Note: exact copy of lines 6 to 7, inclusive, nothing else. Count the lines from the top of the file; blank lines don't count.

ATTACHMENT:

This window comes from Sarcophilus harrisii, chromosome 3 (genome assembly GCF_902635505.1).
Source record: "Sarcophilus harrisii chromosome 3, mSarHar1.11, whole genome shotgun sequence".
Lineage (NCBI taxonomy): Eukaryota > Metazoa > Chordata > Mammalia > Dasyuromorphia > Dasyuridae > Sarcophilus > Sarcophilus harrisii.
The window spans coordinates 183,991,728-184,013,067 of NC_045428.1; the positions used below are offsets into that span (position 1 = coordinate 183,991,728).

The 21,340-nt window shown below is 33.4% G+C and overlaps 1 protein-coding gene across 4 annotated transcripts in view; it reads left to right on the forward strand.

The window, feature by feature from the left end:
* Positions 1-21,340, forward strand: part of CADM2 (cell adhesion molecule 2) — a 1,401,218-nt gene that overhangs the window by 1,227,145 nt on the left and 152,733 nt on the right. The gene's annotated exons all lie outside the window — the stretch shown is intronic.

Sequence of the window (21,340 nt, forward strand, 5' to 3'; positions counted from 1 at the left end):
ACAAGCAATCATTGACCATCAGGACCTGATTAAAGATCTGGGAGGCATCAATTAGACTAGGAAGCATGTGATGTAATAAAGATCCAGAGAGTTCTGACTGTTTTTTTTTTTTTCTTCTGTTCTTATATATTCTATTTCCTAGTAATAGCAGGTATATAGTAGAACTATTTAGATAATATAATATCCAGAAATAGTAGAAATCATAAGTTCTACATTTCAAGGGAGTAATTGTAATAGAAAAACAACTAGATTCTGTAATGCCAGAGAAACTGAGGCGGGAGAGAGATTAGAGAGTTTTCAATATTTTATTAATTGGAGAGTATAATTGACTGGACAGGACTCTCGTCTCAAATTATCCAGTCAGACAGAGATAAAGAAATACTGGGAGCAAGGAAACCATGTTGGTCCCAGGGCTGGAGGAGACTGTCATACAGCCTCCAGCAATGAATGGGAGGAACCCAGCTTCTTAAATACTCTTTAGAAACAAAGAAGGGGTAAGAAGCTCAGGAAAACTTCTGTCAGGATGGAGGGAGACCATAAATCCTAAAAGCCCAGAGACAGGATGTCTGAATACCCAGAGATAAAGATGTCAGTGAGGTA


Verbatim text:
The window, feature by feature from the left end:
* Positions 1-21,340, forward strand: part of CADM2 (cell adhesion molecule 2) — a 1,401,218-nt gene that overhangs the window by 1,227,145 nt on the left and 152,733 nt on the right. The gene's annotated exons all lie outside the window — the stretch shown is intronic.